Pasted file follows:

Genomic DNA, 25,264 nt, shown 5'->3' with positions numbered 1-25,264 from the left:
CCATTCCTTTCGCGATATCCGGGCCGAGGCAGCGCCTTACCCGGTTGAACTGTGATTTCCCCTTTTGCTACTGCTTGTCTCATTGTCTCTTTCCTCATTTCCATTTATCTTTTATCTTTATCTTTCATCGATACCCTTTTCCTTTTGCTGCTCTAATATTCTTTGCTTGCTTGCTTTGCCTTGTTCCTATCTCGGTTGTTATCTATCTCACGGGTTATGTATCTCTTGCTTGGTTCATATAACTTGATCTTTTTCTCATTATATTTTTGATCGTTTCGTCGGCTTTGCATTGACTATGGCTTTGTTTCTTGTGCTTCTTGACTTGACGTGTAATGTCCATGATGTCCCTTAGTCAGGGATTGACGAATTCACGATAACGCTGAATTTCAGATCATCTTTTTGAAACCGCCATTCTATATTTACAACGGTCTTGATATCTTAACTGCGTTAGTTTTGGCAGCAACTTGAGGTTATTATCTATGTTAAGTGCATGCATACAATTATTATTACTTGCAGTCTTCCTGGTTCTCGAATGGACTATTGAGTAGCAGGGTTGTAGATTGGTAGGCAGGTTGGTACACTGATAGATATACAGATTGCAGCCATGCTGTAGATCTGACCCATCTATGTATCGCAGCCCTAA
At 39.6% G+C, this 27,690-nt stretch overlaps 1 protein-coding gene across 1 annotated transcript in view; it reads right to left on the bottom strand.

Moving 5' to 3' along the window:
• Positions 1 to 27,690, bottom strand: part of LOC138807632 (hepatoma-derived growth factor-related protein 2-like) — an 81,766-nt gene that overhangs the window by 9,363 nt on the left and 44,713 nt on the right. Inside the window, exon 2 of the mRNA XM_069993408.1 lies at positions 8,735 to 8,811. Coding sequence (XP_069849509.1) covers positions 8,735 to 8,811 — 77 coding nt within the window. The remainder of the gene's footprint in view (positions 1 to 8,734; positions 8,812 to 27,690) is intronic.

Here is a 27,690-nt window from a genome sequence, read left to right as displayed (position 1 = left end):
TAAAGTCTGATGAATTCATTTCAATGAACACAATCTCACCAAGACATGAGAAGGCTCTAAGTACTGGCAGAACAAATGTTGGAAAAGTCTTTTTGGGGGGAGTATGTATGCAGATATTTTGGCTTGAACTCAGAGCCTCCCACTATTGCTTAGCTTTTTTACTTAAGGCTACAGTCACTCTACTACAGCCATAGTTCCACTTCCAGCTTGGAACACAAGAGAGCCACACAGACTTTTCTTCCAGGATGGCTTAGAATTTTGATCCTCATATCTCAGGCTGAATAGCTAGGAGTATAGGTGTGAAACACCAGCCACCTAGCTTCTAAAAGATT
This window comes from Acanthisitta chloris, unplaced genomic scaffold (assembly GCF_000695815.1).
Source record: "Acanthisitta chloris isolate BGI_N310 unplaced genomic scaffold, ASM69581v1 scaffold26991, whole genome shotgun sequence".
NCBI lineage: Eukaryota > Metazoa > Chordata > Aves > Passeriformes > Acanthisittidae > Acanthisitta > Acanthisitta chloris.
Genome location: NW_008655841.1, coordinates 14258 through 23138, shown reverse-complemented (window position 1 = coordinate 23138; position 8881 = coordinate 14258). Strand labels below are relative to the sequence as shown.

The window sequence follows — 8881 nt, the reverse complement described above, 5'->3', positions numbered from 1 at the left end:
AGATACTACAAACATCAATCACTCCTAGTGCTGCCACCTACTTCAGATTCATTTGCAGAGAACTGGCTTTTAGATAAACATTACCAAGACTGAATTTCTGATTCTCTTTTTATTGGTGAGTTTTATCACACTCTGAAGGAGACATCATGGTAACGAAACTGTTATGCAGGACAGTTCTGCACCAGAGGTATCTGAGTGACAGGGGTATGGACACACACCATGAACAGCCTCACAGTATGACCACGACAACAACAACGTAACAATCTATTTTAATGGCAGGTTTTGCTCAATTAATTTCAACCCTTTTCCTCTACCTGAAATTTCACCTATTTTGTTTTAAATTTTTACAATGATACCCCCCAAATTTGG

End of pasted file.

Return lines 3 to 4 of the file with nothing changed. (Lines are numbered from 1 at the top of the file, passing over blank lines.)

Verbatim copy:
At 39.6% G+C, this 27,690-nt stretch overlaps 1 protein-coding gene across 1 annotated transcript in view; it reads right to left on the bottom strand.

Moving 5' to 3' along the window: